Romney’s 47 percent comment has created a narrative that Mitt Romney would be the president of half the country if elected and not care about the other half. That is not true. Mitt Romney would have been the president of less than one percent of the country, not half. Most people who voted for Romney would find that they are much better off under Obama’s policies if they are willing to look at the facts.

With all the publicity around the 47 percent number, it is increasingly looking like that this is where Mitt Romney, not Barack Obama, will wind up when all the votes are counted. From Greg Sargent:

When all the votes are counted, could Mitt Romney really end up achieving perfect poetic justice by finishing with 47 percent of the national vote? Yup. Dave Wasserman of the nonpartisan Cook Political Report says new votes in from Maryland put Romney at 47.56 percent. He predicts with certainty that with all of New York and California counted, Romney will end up below 47.5 percent of the vote.

Rounded, of course, that would put the final tally at 51-47. Anticipating this moment, Markos Moulitsas has inaugurated the “Romney 47 percent watch.”

There is one disturbing factor here. Considering how harmful Romney’s policies would be to the country, 47 percent is far too much support for him.

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SciFi Weekend: Doctor Who Christmas Special and Journey to the Centre of the Tardis; Fringe; Bill Prady on Romney’s View of Voting To Get Free Stuff

Pictures from the Doctor Who Christmas Special have been released and two videos of consequence were presented at Children in Need. First there is a prequel episode, The Great Detective, in which we find that the Doctor has retired. Secondly there is the trailer for the Christmas episode in which the Doctor’s retirement on screen is a brief as we would expect.

Here is the announcement from the BBC:

‘The Snowmen’ has been revealed as the title for this year’s movie-scale Doctor Who Christmas special, and the episode that will introduce the new companion, a new look for the Doctor and a new monster that will have families shivering behind their sofas.

Starring Matt Smith as the Doctor, and introducing Jenna-Louise Coleman as new companion Clara, The Snowmen will follow their adventures as they embark on a mission to save Christmas from the villainous Doctor Simeon (Richard E Grant) and his army of icy snowmen.

Fans also got a sneak peak at a new costume for the Doctor, revealed in an exclusive trailer on Children in Need, while a special prequel showed the impact of the loss of the Ponds, with old friends Vastra, Strax and Jenny trying to persuade the Doctor not to give up on adventures.

Steven Moffat, Lead Writer and Executive Producer, said: “The Doctor at Christmas is one of my favourite things – but this year it’s different. He’s lost Amy and Rory to the Weeping Angels, and he’s not in a good place: in fact, he’s Scrooge. He’s withdrawn from the world and no longer cares what happens to it. So when all of humanity hangs in the balance, can anyone persuade a tired and heartbroken Doctor that it’s time to return to the good fight? Enter Jenna-Louise Coleman…”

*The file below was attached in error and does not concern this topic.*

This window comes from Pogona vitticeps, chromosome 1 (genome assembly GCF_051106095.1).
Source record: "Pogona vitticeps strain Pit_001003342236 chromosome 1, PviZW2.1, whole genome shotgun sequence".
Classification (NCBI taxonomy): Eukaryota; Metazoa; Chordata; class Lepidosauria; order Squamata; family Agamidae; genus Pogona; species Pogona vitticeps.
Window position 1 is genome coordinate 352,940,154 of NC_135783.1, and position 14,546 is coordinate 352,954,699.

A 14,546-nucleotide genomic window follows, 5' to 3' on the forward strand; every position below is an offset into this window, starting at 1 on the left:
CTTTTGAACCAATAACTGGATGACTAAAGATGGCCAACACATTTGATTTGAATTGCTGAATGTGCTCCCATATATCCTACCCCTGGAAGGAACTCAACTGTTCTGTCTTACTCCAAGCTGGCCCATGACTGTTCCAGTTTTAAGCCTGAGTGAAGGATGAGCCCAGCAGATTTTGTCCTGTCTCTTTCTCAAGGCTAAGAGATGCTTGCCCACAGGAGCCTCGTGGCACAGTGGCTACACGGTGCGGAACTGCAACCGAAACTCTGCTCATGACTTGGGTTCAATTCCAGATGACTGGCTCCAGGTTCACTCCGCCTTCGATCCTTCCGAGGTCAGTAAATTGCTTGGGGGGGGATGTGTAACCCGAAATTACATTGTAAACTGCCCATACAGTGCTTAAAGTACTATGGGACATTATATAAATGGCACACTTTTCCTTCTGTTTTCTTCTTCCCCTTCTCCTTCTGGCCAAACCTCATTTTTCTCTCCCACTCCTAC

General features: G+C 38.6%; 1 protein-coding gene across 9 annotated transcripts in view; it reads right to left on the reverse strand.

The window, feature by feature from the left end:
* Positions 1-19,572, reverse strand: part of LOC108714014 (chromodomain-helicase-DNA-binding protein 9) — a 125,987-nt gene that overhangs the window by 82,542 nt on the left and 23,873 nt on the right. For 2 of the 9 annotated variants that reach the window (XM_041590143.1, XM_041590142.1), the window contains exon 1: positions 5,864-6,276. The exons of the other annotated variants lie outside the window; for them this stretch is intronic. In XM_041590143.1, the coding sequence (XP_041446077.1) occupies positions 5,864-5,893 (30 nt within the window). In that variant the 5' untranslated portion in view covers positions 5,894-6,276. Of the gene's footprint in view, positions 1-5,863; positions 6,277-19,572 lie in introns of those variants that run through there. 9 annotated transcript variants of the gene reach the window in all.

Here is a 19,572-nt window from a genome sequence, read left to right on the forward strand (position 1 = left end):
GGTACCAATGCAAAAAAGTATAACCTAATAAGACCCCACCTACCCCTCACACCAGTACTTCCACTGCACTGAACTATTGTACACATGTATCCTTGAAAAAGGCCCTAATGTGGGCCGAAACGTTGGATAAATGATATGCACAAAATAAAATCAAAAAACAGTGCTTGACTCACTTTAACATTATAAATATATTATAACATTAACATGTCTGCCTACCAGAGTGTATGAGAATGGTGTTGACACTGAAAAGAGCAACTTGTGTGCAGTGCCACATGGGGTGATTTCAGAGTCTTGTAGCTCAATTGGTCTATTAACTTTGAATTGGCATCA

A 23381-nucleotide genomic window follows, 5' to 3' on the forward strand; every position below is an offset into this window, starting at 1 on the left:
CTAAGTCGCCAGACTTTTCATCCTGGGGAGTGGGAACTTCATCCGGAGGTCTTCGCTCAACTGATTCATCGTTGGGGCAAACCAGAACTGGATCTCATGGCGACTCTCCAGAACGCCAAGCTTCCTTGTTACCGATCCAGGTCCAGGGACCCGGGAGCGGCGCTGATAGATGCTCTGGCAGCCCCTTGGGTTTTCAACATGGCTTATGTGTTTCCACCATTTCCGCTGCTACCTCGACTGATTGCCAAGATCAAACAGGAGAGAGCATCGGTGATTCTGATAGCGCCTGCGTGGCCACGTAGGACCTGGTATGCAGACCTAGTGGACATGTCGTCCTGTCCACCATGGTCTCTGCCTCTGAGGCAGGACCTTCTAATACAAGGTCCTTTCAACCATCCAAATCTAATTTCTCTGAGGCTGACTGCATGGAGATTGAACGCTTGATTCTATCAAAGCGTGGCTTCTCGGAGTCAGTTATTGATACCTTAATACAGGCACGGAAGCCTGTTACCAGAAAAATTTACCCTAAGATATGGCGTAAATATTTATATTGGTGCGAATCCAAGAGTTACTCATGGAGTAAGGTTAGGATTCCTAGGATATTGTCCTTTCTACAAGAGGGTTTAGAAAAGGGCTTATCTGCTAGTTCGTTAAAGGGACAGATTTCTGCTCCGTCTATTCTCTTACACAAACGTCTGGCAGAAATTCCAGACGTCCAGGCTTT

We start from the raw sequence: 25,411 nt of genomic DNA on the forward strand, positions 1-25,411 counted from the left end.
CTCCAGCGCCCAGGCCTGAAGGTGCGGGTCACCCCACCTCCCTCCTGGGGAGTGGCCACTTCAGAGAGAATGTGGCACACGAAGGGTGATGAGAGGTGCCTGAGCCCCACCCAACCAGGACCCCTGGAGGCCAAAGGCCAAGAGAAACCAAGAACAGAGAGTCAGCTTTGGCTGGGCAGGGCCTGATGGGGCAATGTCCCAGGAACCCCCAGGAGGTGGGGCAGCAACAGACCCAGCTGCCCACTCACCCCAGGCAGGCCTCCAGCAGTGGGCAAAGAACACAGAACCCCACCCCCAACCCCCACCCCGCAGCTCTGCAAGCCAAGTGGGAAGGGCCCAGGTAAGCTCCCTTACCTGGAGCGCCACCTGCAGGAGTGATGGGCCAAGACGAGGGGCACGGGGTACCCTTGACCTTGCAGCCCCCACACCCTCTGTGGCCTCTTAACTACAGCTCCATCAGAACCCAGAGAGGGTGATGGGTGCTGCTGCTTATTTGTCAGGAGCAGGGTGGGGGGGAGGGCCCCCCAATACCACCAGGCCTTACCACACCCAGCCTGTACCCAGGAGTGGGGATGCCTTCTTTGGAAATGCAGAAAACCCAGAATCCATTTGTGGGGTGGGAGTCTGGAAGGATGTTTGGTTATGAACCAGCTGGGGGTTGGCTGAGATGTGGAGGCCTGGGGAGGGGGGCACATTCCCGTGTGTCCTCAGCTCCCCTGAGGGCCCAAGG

Matt Smith, who plays the Doctor, commented: “For this year’s Christmas special we have the wonderfully villainous Richard E Grant as Doctor Simeon – as well as lizards, Victorian assassins and deranged warriors from the future, who all return to convince the Doctor that he should board the TARDIS again and save the world. Add to that Jenna-Louise Coleman, and so begins the Christmas Special 2012. I hope everyone enjoys it!”

The BBC Cymru Wales produced drama will return to BBC One in December, with a further eight epic episodes in spring next year.

Doctor Who TV previews an episode for the second half of the season, to air this spring:

Writer Stephen Thompson speaks about his upcoming episode for Series 7: Part 2 in the latest issue of Doctor Who Magazine(#454 out today.)

He confirms the story is titled Journey to the Centre of the TARDIS and explains how the episode came to be: “My first meeting was last October. I went along with a pocketful of dream-episodes. (Still trying to work out a way to shoehorn the Krynoids in. Might yet happen.) This initial meeting is fairly predictable. Before I even open my mouth and pitch to the room, Steven goes ‘I want you to do x.’ And his idea is so wonderful, and so much more clever and interesting than anything mere mortals like myself could come up with, you end up saying ‘Yes’ and the meeting’s over in record time. Or at least the same time it took last year. And so it was. ‘Would you do one where we see the centre of the TARDIS?’ ‘Er, yeah. Okay.’ Conversation took nine seconds. And then I’m chained to a laptop on and off for the next six months, basically.”

“Actually Steven had two ancillary reasons for bringing that idea to the table. One: he admits to being haunted by The Invasion of Time – the story from 1978 set on board the TARDIS, where the sets were cobbled together at the last minute. Unfortunately a TV strike meant that studio sets were not built, and as a result our only glimpse of the TARDIS interior has been a disused hospital in Surrey with bin-bags stuck to the windows. Two: Steven knows; that I’m a pure mathematician and anything involving multi-dimensional geometry gets me excited. (There’s my geek credentials.) So – that was the brief. What’s in the middle? Plus the title. And then I’m sent off to fill in all the blanks.”